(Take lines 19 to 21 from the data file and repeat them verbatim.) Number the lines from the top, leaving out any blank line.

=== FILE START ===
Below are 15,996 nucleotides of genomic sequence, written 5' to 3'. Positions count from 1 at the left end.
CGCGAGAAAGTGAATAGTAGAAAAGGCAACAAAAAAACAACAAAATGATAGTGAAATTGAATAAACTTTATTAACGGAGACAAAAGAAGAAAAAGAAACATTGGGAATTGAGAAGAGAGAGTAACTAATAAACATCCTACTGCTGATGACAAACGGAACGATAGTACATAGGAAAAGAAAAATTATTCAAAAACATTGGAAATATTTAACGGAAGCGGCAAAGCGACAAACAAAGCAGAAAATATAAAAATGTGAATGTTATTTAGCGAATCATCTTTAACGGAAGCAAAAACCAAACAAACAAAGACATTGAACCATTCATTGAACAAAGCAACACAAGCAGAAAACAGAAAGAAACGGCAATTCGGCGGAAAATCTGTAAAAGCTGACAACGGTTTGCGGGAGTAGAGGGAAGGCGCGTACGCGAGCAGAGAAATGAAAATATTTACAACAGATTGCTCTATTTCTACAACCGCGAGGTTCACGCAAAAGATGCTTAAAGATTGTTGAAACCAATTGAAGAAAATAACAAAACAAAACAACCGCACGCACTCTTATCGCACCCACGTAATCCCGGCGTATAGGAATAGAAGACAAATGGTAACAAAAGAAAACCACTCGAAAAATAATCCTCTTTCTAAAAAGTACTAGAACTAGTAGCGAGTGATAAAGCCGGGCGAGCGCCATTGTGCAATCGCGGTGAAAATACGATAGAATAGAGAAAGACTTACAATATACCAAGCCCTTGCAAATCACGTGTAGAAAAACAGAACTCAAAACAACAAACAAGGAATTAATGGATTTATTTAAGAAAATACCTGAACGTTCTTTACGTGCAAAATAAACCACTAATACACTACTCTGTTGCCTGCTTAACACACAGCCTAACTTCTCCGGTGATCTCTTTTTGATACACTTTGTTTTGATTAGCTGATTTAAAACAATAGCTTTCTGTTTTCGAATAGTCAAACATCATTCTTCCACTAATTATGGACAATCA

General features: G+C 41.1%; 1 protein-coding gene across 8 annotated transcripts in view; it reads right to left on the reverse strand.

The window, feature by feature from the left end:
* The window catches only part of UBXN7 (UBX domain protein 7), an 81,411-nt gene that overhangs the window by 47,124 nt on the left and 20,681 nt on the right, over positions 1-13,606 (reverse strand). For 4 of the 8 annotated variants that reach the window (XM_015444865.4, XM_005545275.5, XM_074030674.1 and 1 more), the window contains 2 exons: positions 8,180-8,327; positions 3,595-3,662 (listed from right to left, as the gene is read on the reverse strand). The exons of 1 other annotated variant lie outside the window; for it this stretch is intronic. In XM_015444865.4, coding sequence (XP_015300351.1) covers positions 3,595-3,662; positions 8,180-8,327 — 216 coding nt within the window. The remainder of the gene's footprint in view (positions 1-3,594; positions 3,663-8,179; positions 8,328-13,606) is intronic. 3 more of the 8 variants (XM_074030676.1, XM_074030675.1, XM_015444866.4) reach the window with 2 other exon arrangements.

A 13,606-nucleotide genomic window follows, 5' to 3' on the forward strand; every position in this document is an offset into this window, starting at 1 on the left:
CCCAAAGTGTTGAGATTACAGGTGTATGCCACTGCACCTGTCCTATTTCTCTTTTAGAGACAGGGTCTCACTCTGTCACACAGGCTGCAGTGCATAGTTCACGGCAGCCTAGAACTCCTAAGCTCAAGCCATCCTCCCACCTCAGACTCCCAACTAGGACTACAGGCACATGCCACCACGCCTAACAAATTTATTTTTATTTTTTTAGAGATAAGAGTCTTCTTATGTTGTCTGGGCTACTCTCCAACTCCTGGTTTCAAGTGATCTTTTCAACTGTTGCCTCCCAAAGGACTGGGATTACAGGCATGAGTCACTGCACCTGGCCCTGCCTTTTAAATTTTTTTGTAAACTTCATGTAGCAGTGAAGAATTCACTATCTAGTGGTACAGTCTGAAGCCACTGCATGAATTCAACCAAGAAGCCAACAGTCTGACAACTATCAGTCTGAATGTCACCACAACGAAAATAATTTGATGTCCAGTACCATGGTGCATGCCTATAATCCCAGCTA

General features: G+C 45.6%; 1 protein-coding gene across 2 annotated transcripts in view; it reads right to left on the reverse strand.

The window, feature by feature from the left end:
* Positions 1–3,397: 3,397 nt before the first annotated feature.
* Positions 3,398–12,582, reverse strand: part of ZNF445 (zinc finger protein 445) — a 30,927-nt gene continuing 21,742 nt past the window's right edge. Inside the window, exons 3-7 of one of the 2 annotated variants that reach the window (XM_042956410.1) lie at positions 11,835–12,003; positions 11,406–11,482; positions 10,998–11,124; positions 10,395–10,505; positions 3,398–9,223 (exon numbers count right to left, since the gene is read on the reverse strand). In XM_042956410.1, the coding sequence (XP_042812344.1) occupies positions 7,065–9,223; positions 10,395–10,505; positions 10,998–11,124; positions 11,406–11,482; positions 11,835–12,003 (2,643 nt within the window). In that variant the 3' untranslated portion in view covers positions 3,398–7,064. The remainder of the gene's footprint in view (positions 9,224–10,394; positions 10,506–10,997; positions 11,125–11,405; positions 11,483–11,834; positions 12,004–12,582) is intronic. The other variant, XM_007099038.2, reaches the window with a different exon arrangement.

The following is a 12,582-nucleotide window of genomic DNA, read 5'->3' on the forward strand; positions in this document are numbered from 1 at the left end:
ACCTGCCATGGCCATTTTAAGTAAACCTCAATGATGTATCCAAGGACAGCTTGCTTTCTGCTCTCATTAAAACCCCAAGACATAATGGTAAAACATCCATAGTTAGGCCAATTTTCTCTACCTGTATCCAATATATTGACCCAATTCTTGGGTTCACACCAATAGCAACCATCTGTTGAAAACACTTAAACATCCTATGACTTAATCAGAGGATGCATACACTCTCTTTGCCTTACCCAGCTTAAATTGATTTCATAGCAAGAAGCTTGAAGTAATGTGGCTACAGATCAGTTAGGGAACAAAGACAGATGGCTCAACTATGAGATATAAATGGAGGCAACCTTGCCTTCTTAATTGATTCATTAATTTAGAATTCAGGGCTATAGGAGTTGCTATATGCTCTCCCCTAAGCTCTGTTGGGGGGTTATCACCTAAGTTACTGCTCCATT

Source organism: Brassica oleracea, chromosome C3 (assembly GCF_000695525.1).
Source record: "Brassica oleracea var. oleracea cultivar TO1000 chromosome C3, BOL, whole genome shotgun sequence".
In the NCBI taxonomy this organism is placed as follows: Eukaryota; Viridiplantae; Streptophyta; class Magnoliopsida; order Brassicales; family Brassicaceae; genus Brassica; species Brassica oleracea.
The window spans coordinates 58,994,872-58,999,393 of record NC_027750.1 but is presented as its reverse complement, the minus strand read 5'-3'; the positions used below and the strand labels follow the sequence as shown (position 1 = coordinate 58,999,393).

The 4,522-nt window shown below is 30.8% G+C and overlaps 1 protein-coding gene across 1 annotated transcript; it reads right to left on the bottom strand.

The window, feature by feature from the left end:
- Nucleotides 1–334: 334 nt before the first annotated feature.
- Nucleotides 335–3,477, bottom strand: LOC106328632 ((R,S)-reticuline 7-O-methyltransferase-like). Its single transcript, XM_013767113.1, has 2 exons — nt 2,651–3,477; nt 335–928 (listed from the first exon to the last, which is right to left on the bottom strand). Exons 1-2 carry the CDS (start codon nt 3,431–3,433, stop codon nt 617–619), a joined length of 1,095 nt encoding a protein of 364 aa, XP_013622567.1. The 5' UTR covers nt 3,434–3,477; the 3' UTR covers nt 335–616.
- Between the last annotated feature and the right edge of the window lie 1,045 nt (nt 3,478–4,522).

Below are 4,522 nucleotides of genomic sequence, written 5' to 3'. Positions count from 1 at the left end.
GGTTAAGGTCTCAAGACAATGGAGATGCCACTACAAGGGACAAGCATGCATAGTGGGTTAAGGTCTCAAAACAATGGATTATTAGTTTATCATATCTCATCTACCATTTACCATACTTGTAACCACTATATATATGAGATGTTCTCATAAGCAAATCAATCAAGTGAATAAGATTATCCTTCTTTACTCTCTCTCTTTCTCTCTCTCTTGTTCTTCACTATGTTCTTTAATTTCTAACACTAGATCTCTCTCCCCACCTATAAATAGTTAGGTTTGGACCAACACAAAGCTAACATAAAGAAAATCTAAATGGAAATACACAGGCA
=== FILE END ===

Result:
The window, feature by feature from the left end:
- Nucleotides 1–334: 334 nt before the first annotated feature.
- Nucleotides 335–3,477, bottom strand: LOC106328632 ((R,S)-reticuline 7-O-methyltransferase-like). Its single transcript, XM_013767113.1, has 2 exons — nt 2,651–3,477; nt 335–928 (listed from the first exon to the last, which is right to left on the bottom strand). Exons 1-2 carry the CDS (start codon nt 3,431–3,433, stop codon nt 617–619), a joined length of 1,095 nt encoding a protein of 364 aa, XP_013622567.1. The 5' UTR covers nt 3,434–3,477; the 3' UTR covers nt 335–616.